(2) (1893) I.L.R. 15 All. 210, 246 are
complete and the culpit commences to do something with the intention of
committing the offence and which is a step towards the commission of the
offence. The moment he commences to do an act with the necessary intention, he
commences his attempt to commit the offence. This is clear from the general
expression 'attempt to commit an offence' and is exactly what the provisions of
s. 511, Indian Penal Code, require. The relevant portion of s. 511 is:
"Whoever attempts to commit an offence
punishable by this Code......... or to cause such an offence to be committed
and in such attempt does any act towards the commission of the offence, shall,
where no express provision is made by this Code for the punishment of such
attempt, be punished........." These provisions require that it is only
when one, firstly, attempts to commit an offence and, secondly, in such
attempt, does any act towards the commission of the offence, that he is
punishable for that attempt to commit the offence. It follows, therefore, that
the act which would make the culprit's attempt to commit an offence punishable,
must be an act which, by itself, or in combination with other acts, leads to
the commission of the offence. The first step in the commission of the offence
of cheating, therefore, must be an act which would lead to the deception of the
person sought to be cheated. The moment a person takes some step to deceive the
person sought to be cheated, he has embarked on a course of conduct which is
nothing less than an attempt to commit the offence, as contemplated by s. 511.
He does the act with the intention to commit the offence and the act is a step
towards the commission of the offence.
It is to be borne in mind that the question
whether a certain act amounts to an attempt to commit a particular offence is a
question of fact dependent on the nature of the offence and the steps necessary
to take in order to commit it. No exhaustive precise definition of what would
amount to an attempt to commit an offence is possible. The cases referred to
make this clear.
247 We may refer to some decided cases on the
construction of s. 511, Indian Penal Code.
In The Queen v. Ramsarun Chowbey (1) it was
said at p. 47:
"To constitute then the offence of
attempt under this section (s. 511), there must be an act done with the
intention of committing an offence, and for the purpose of committing that
offence, and it must be done in attempting the commission of the offence.
Two illustrations of the offence of attempt
as defined in this section are given in the Code; both are illustrations of
cases in which the offence has been committed. In each we find an act done with
the intent of committing an offence and immediately enabling the commission of
the offence, although it was not an act which constituted a part of the offence,,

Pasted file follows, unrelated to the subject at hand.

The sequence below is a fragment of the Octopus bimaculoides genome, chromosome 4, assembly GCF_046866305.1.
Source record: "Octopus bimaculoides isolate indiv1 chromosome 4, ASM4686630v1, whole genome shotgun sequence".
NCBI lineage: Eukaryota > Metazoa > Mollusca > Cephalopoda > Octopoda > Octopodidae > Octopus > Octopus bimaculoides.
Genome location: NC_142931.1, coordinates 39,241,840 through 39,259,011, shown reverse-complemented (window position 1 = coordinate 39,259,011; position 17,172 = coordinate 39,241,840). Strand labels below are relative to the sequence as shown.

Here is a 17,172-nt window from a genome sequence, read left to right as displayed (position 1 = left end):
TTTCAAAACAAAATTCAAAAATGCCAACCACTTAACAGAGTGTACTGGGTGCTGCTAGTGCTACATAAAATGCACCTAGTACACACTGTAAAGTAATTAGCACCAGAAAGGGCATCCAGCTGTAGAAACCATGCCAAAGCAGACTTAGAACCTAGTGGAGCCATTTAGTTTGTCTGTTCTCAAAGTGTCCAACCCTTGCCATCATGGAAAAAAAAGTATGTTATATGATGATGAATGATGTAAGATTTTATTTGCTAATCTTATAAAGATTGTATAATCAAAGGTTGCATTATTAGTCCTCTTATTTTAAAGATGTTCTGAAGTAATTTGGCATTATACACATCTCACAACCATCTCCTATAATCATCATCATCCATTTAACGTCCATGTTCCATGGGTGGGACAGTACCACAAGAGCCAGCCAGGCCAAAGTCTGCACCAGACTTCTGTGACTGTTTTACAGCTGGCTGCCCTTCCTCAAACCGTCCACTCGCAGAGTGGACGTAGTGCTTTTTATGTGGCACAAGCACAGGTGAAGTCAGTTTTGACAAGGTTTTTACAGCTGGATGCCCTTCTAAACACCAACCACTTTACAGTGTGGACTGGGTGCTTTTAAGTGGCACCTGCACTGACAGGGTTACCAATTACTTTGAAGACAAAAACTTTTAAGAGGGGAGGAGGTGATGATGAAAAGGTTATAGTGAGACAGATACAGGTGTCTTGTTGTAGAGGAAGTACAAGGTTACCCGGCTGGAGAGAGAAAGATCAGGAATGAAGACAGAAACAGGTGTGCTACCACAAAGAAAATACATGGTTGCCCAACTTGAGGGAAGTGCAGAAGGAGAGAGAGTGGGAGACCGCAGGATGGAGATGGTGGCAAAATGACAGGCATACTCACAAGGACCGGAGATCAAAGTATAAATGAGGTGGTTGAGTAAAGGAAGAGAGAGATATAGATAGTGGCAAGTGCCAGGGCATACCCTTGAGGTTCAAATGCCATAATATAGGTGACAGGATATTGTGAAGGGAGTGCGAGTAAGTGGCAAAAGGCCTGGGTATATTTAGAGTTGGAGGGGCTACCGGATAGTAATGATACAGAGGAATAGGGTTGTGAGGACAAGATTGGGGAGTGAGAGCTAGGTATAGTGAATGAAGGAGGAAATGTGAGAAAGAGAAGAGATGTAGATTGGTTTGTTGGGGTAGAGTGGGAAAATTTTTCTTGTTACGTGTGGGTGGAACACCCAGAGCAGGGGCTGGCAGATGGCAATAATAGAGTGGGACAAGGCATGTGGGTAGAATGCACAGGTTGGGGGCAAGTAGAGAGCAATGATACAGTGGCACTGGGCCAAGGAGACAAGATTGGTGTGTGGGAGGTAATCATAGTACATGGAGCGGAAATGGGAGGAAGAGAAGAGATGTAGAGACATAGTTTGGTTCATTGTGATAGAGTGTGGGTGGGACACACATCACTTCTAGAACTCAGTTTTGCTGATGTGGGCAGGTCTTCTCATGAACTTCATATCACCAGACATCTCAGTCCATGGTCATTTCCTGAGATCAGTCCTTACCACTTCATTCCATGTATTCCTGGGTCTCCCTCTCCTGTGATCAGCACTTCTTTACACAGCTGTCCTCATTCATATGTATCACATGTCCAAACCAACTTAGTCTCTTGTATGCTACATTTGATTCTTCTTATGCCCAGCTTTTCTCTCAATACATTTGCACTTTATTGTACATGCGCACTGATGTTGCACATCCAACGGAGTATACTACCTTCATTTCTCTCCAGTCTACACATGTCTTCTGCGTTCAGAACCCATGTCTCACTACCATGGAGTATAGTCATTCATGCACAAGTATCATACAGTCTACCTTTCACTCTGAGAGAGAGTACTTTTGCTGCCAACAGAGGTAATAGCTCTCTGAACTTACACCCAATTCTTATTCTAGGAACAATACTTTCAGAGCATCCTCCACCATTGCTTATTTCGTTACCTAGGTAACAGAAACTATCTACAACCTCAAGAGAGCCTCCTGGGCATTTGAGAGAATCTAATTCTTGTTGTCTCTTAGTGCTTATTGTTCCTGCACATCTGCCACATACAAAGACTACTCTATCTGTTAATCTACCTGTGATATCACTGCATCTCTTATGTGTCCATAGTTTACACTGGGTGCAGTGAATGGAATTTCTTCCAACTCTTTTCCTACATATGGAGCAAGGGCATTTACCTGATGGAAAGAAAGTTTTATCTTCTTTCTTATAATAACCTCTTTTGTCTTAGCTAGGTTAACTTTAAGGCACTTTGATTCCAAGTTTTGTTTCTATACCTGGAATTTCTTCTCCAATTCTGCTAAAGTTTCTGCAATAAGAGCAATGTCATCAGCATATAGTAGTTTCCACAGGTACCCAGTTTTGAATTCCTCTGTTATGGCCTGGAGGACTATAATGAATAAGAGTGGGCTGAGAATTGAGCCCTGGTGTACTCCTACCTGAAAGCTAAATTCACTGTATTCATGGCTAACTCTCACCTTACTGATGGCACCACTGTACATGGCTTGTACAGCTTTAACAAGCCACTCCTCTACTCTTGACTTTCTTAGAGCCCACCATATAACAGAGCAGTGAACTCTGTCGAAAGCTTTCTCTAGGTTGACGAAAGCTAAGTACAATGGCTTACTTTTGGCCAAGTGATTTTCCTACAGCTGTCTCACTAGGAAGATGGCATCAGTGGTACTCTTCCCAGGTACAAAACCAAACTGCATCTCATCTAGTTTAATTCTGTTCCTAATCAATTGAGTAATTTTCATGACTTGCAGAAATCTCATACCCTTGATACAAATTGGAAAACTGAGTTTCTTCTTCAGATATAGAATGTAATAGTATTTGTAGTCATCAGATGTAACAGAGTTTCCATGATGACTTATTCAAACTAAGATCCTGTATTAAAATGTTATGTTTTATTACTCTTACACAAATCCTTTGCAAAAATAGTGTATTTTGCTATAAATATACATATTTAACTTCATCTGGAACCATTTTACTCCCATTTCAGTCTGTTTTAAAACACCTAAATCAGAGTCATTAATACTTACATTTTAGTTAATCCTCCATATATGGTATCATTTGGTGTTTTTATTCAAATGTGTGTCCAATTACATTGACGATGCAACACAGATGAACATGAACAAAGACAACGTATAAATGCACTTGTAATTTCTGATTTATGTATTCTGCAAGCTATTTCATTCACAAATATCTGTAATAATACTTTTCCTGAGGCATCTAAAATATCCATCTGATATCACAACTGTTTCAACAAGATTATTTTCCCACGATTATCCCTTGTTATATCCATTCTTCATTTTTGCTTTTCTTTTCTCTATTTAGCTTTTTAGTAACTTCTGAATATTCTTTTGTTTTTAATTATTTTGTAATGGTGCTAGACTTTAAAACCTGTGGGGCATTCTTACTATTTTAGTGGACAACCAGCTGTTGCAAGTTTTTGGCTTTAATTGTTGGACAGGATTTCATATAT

and in each we find the intention of the person making the attempt was
frustrated by circumstances independent of his own volition.
From the illustrations it may be inferred
that the Legislature did not mean that the act done must be itself an ingredient
(so to say) of the offence attempted............
The learned Judge said, further, at p. 49:
"I regard that term (attempt) as here
employed as indicating the actual taking of those steps which lead immediately
to the commission of the offence, although nothing be done, or omitted, which
of itself is a necessary constituent of the offence attempted".
We do not agree that the 'act towards the
commission of such offence' must be 'an act which leads immediately to the
commission of the offence'. The purpose of the illustration is not to indicate
such a construction of the section, but to point out that the culprit has done
all that be necessary for the commission of the offence even though he may not
actually succeed in his object and commit the offence. The learned Judge
himself emphasized this by observing at p. 48:
"The circumstances stated in the
illustrations to (1) (1872) 4 N.W.P. 46.
248 s. 51 1, Indian Penal Code, would not
have constituted attempts under the English law, and I cannot but think that
they were introduced in order to show that the provisions of Section 51 1,
Indian Penal Code, were designed to extend to a much wider range of cases than
would be deemed punishable as offences under the English Law".
In In the matter of the petition of R.
MacCrea (1) it was held that whether any given act or series of acts amounted
to an attempt which the law would take notice of or merely to preparation, was
a question of fact in each case and that s. 511 was not meant to cover only the
penultimate act towards the completion of an offence and not acts precedent, if
those acts are done in the course of the attempt to commit the offence, and
were done with the intent to commit it and done towards its commission. Knox,
J., said at p. 179:
"Many offences can easily be conceived
where, with all necessary preparations made, a long interval will still elapse
between the hour when the attempt to commit the offence commences and the hour
when it is completed.